The Bears have been very careful about the words they've chosen when discussing Devin Hester.
Coach Trestman and general manager Phil Emery have said Hester will "compete" to be the Bears' returner. That in no way guarantees he'll make the roster.
It's entirely possible that Hester will return to being the most electrifying return man in the history of the league, but if he doesn't, he probably won't have a job.
The Bears have other players who are more than capable of returning kicks. Eric Weems made the Pro Bowl in that role in 2010 and averaged 25.6 yards per kick return and 10.6 yards per punt return in his career before joining the Bears.
His kick return average is actually higher than Hester's career mark and his punt return average is less than two yards lower. If Weems can return kicks that well and cover kicks, it would make more sense to keep him than Hester, who will likely only return kicks.
Hester averaged just 8.3 yards per punt return last year. However, we've seen him drop off before. In 2008 and averaged 6.2 yards per punt return and just 7.8 in 2009. He rebounded with two great seasons, averaging 17.1 yards per return in 2010 and 16.2 in 2011, with five touchdowns.
This is a crucial year for Hester. If he's going to make the Hall of Fame—as many feel he should—he'll likely have to put together a few more great seasons.
Like Hester, Gould is among the best players in the history of the league at his position. Also like Hester, he's competing for his job entering this season.
It isn't uncommon for teams to bring in an extra leg for training camp, especially with kickers who are north of 30 years old. However, when the Bears signed kicker Austin Signor to a three-year deal, it raised some eyebrows.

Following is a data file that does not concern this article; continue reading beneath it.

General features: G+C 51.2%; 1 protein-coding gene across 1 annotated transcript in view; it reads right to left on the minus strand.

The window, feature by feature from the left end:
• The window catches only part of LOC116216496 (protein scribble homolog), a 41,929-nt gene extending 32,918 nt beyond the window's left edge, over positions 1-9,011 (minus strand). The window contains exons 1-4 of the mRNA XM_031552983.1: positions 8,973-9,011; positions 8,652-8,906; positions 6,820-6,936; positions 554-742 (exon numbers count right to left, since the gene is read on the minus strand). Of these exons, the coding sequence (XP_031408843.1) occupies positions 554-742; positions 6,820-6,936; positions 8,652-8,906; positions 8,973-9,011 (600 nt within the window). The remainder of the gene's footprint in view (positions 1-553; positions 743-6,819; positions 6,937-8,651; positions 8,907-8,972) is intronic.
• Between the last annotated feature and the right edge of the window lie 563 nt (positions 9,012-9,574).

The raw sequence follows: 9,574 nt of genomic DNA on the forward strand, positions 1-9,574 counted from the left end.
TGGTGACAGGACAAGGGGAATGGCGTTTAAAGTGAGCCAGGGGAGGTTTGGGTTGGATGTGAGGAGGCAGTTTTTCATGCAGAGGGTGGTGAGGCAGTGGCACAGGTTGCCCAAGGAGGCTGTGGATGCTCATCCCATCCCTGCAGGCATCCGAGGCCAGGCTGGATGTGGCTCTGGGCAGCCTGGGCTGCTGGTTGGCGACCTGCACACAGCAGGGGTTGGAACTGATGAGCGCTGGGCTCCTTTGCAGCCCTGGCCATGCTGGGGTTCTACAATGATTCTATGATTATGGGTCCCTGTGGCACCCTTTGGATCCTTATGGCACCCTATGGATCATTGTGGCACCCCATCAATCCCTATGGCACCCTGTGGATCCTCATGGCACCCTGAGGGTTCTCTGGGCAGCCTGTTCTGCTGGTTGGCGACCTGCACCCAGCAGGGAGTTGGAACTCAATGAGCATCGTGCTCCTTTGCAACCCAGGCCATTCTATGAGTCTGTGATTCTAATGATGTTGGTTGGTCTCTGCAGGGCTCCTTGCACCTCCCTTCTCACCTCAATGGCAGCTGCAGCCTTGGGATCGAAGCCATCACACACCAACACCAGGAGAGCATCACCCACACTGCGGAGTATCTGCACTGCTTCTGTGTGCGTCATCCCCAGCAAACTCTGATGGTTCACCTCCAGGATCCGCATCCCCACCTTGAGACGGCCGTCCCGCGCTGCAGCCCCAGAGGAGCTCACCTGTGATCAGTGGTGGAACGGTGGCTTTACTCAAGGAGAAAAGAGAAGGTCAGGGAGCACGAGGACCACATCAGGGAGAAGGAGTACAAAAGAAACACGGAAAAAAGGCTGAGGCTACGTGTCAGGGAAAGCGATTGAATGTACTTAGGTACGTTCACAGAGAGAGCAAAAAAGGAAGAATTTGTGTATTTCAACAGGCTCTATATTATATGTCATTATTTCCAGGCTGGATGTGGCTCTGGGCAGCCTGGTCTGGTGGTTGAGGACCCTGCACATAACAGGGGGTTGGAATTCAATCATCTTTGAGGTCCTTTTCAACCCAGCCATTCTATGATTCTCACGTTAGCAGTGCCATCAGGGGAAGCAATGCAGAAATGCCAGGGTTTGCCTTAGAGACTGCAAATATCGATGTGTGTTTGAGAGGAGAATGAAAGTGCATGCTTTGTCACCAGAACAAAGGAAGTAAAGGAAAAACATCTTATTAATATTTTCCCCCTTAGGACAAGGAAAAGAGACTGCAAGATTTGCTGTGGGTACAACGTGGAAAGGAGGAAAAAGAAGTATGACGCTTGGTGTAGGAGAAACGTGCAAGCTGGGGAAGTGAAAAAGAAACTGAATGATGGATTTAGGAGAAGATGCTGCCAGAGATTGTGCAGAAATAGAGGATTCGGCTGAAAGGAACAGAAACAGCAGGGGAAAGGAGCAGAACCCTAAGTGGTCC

Gould is coming off of a mysterious calf injury and, at 31 years old, his career could go either way at this point.
Despite kicking in "The Windy City" Gould has the sixth highest career field goal percentage mark. He was very good again last year, making 84 percent of his kicks, including both from beyond 50 yards. In fact, he's been excellent from beyond 50 yards, making 13 of his 15 attempts since 2009.
But the Bears brought Signor in and must have liked what they saw. The 26-year-old rookie from Eastern Illinois has yet to play in the NFL, so he may not be able to repeat that kind of showing he had in a tryout in an actual game. That's something the Bears should have made sure of before giving him more than a one-year deal.
If Gould is able to remain the kind of kicker he has been in his career with the Bears, he shouldn't have anything to worry about. However, Gould was an unknown before joining the Bears, so they may have struck gold again with Signor.